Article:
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Jamyang Tsomo: The Daily Life of a Tibetan Woman

Garze Tibetan Autonomous Region, China

by Eleanor Moseman

Published June 2024

Jamyang Tsomo is a Tibetan woman living with her family in a small community in the remote mountains of the Garze Autonomous Region. Now in her late 30s, unwed but with a three-year-old son, she is the primary caretaker of a household that also includes her elderly mother and three brothers who often come and go. Their presence and ability to contribute to the work depend on their migrant work, studies, or monastic obligations.


This project is an ongoing story of a woman who exemplifies dedication and bravery. Yet, it’s also about poverty and an alternate narrative to the common mythologized visions of Tibet. Jamyang Tsomo, like other Tibetans, lives in one of the most physically challenging environments and politically unstable regions of the world. Like millions of others, she faces daily difficulties in work, life, family, culture, environment, and politics.


Eleanor Moseman


Eleanor Moseman is a photographer, adventuress, and storyteller focusing on social and cultural narratives involving women and persecuted groups of people around Asia. More specifically, she visually conserves the politically sensitive regions of Tibet and Xinjiang, drawing international awareness to the humanitarian issues of persecuted Buddhists in Tibet and the Muslim Uighurs (or Uigur community) of Xinjiang.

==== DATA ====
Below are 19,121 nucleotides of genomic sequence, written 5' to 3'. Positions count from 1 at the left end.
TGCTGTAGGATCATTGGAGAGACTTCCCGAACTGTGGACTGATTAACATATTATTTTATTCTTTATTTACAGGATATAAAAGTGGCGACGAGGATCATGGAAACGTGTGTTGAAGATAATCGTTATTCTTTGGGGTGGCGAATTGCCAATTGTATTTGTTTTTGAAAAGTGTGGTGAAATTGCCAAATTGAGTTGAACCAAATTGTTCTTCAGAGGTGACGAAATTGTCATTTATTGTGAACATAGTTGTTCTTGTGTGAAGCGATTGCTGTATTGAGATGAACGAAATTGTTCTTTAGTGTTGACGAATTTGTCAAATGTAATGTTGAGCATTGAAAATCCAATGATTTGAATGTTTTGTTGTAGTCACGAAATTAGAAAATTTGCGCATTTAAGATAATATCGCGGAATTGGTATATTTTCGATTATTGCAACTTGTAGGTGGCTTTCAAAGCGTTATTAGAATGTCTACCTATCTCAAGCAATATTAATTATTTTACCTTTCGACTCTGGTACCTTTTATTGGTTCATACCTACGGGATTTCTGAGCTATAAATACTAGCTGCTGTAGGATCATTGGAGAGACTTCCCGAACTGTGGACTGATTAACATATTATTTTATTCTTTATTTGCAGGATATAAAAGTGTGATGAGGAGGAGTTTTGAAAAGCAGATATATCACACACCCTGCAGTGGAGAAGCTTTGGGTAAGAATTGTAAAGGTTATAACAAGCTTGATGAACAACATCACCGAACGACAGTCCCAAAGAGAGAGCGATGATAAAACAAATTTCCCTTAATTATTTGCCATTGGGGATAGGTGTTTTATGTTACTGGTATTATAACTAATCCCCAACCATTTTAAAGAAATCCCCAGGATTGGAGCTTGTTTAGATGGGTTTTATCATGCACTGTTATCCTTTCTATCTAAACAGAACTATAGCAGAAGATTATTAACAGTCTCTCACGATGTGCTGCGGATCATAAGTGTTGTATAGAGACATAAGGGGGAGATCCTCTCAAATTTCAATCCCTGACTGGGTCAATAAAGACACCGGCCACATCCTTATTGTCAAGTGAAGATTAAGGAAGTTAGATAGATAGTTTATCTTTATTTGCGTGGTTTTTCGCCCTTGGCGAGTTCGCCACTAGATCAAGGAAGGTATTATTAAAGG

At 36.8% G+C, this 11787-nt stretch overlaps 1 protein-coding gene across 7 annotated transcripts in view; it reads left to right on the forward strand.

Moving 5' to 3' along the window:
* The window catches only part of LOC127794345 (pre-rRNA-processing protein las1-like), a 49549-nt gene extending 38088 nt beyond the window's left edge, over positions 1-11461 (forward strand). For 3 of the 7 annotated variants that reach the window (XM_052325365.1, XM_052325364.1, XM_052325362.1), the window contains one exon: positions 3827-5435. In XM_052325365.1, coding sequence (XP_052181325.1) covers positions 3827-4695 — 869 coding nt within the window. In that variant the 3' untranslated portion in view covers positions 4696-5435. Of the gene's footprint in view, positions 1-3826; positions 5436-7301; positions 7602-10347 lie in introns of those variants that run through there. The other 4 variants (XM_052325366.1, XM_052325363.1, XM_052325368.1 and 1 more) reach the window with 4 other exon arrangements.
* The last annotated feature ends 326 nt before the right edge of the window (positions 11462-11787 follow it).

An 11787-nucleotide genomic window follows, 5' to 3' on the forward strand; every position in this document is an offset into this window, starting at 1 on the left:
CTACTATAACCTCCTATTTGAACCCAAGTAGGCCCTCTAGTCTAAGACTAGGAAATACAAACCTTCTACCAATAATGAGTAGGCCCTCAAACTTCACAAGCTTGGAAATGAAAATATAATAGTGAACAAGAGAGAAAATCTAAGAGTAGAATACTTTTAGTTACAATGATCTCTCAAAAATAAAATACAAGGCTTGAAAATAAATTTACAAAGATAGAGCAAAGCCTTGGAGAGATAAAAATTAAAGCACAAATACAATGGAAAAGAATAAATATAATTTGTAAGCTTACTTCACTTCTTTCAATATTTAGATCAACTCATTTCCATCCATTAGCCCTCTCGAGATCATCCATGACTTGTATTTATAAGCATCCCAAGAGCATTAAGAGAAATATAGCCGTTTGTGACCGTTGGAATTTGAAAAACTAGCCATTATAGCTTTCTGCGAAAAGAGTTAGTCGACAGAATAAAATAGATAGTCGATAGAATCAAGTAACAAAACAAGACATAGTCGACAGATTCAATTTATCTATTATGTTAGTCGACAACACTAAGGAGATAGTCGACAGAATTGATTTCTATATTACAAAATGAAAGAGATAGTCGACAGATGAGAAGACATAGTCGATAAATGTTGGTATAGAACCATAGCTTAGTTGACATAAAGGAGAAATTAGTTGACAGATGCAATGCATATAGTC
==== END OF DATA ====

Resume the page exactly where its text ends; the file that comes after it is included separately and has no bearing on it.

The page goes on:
With a BFA in Photography and Film from Virginia Commonwealth University, Eleanor now uses her photography and storytelling skills to contribute to the research of anthropologists, historians, conservationists, and activists. She speaks fluent Mandarin and is beginning her third year of Tibetan language studies at Indiana University. Eleanor is deeply committed to women’s issues that range from persecuted Buddhist and Muslim women to female competitors in the World Nomad Games in Kyrgyzstan.


In addition to her documentary-style work, Eleanor is also a noted architectural and interior photographer with assignments that have taken her throughout Asia and the United States. She also owns and manages a photography studio and gallery, “The Lone Huntress Photography Studio” in Dayton, Ohio where she creates portraits and displays her work from around the world.


With Tibet being blocked off from the world since she left three years ago, Eleanor plans to return as soon as possible to continue her long-term work, begin new projects, and share how this delicate region has changed over the last few years. As one of the few photographers working continually in the region for over a decade, she feels a responsibility to document and share what has transpired politically, physically, and culturally since Covid changed the world.

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